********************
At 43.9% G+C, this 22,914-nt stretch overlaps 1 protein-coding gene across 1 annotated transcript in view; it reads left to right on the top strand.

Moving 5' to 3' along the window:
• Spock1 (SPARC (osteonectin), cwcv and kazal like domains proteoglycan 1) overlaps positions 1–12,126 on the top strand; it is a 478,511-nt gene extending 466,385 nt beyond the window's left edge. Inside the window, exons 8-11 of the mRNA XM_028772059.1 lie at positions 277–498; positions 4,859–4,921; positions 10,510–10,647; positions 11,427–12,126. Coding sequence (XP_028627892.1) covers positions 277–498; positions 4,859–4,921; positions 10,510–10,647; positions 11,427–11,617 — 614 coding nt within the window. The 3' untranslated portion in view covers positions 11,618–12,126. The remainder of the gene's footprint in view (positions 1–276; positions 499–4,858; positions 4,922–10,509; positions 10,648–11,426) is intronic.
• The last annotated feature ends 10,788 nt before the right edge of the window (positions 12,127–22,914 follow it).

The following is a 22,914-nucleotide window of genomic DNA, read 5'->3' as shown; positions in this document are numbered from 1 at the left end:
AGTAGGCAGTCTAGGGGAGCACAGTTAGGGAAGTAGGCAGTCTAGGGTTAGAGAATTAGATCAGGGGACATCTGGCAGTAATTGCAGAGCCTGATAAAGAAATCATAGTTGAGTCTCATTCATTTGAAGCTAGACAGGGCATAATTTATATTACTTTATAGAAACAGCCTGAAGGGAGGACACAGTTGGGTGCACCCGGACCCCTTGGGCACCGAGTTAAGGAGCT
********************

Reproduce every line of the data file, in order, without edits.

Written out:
At 43.9% G+C, this 22,914-nt stretch overlaps 1 protein-coding gene across 1 annotated transcript in view; it reads left to right on the top strand.

Moving 5' to 3' along the window:
• Spock1 (SPARC (osteonectin), cwcv and kazal like domains proteoglycan 1) overlaps positions 1–12,126 on the top strand; it is a 478,511-nt gene extending 466,385 nt beyond the window's left edge. Inside the window, exons 8-11 of the mRNA XM_028772059.1 lie at positions 277–498; positions 4,859–4,921; positions 10,510–10,647; positions 11,427–12,126. Coding sequence (XP_028627892.1) covers positions 277–498; positions 4,859–4,921; positions 10,510–10,647; positions 11,427–11,617 — 614 coding nt within the window. The 3' untranslated portion in view covers positions 11,618–12,126. The remainder of the gene's footprint in view (positions 1–276; positions 499–4,858; positions 4,922–10,509; positions 10,648–11,426) is intronic.
• The last annotated feature ends 10,788 nt before the right edge of the window (positions 12,127–22,914 follow it).

The following is a 22,914-nucleotide window of genomic DNA, read 5'->3' as shown; positions in this document are numbered from 1 at the left end:
AGTAGGCAGTCTAGGGGAGCACAGTTAGGGAAGTAGGCAGTCTAGGGTTAGAGAATTAGATCAGGGGACATCTGGCAGTAATTGCAGAGCCTGATAAAGAAATCATAGTTGAGTCTCATTCATTTGAAGCTAGACAGGGCATAATTTATATTACTTTATAGAAACAGCCTGAAGGGAGGACACAGTTGGGTGCACCCGGACCCCTTGGGCACCGAGTTAAGGAGCT